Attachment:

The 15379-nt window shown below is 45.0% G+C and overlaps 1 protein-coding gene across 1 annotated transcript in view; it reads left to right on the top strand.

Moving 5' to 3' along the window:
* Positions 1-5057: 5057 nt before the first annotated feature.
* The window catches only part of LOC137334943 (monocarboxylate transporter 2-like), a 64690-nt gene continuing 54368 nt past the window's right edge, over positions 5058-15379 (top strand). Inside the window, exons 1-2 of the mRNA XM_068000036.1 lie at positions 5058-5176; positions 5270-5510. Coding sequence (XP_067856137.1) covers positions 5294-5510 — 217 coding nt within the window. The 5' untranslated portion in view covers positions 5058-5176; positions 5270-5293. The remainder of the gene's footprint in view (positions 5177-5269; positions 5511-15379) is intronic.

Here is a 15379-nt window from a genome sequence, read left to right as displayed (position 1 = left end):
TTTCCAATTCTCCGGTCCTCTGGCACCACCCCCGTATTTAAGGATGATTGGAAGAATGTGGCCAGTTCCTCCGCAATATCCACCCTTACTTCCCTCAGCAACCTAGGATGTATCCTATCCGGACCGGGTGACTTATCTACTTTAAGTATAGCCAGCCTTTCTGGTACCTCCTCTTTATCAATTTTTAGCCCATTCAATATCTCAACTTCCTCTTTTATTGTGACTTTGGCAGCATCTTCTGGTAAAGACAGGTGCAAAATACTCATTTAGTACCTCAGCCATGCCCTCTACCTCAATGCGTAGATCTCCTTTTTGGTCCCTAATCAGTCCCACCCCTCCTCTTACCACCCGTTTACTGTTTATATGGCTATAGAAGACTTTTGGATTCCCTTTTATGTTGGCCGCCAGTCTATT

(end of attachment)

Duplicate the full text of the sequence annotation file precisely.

The 15379-nt window shown below is 45.0% G+C and overlaps 1 protein-coding gene across 1 annotated transcript in view; it reads left to right on the top strand.

Moving 5' to 3' along the window:
* Positions 1-5057: 5057 nt before the first annotated feature.
* The window catches only part of LOC137334943 (monocarboxylate transporter 2-like), a 64690-nt gene continuing 54368 nt past the window's right edge, over positions 5058-15379 (top strand). Inside the window, exons 1-2 of the mRNA XM_068000036.1 lie at positions 5058-5176; positions 5270-5510. Coding sequence (XP_067856137.1) covers positions 5294-5510 — 217 coding nt within the window. The 5' untranslated portion in view covers positions 5058-5176; positions 5270-5293. The remainder of the gene's footprint in view (positions 5177-5269; positions 5511-15379) is intronic.

Here is a 15379-nt window from a genome sequence, read left to right as displayed (position 1 = left end):
TTTCCAATTCTCCGGTCCTCTGGCACCACCCCCGTATTTAAGGATGATTGGAAGAATGTGGCCAGTTCCTCCGCAATATCCACCCTTACTTCCCTCAGCAACCTAGGATGTATCCTATCCGGACCGGGTGACTTATCTACTTTAAGTATAGCCAGCCTTTCTGGTACCTCCTCTTTATCAATTTTTAGCCCATTCAATATCTCAACTTCCTCTTTTATTGTGACTTTGGCAGCATCTTCTGGTAAAGACAGGTGCAAAATACTCATTTAGTACCTCAGCCATGCCCTCTACCTCAATGCGTAGATCTCCTTTTTGGTCCCTAATCAGTCCCACCCCTCCTCTTACCACCCGTTTACTGTTTATATGGCTATAGAAGACTTTTGGATTCCCTTTTATGTTGGCCGCCAGTCTATT